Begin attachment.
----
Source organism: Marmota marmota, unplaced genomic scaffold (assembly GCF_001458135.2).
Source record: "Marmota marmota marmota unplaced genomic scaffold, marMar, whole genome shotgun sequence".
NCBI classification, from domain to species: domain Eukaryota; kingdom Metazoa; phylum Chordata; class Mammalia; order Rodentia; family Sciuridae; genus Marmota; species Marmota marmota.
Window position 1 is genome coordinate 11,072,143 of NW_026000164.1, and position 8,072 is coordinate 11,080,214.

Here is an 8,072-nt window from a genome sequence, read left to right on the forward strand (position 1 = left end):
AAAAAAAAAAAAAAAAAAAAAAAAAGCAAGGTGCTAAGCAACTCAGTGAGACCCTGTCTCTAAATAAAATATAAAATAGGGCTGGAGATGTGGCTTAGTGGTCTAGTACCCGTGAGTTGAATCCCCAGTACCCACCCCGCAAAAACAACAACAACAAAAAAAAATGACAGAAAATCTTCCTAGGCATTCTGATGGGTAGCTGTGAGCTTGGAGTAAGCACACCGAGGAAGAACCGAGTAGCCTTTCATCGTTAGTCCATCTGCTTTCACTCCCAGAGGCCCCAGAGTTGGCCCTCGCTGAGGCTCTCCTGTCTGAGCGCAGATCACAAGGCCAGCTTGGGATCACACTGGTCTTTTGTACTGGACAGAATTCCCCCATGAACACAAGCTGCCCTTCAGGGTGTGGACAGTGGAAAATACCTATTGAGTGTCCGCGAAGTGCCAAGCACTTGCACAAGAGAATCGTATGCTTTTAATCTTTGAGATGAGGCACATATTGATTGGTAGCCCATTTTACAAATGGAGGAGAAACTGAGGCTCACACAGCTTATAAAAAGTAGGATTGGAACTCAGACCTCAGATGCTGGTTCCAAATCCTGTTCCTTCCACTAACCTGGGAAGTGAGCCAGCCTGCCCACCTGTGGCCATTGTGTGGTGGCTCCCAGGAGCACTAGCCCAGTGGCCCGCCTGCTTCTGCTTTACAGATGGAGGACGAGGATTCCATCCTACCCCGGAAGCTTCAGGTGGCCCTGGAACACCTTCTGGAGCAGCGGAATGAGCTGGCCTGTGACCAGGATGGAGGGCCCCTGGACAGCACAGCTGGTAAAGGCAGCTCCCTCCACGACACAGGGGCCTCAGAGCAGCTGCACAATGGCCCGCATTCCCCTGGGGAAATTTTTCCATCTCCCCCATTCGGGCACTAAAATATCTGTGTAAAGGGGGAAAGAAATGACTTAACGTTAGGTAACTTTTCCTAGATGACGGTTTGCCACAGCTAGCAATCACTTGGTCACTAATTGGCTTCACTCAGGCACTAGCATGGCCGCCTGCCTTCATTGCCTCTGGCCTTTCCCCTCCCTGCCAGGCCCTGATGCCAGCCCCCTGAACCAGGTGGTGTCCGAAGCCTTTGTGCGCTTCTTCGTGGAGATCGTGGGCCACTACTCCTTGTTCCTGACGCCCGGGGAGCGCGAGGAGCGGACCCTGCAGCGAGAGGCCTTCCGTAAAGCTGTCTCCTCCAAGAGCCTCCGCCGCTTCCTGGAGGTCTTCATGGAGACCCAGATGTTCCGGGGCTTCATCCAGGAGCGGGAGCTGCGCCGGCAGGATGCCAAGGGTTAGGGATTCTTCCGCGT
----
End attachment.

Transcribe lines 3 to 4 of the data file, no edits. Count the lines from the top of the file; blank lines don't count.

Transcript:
NCBI classification, from domain to species: domain Eukaryota; kingdom Metazoa; phylum Chordata; class Mammalia; order Rodentia; family Sciuridae; genus Marmota; species Marmota marmota.
Window position 1 is genome coordinate 11,072,143 of NW_026000164.1, and position 8,072 is coordinate 11,080,214.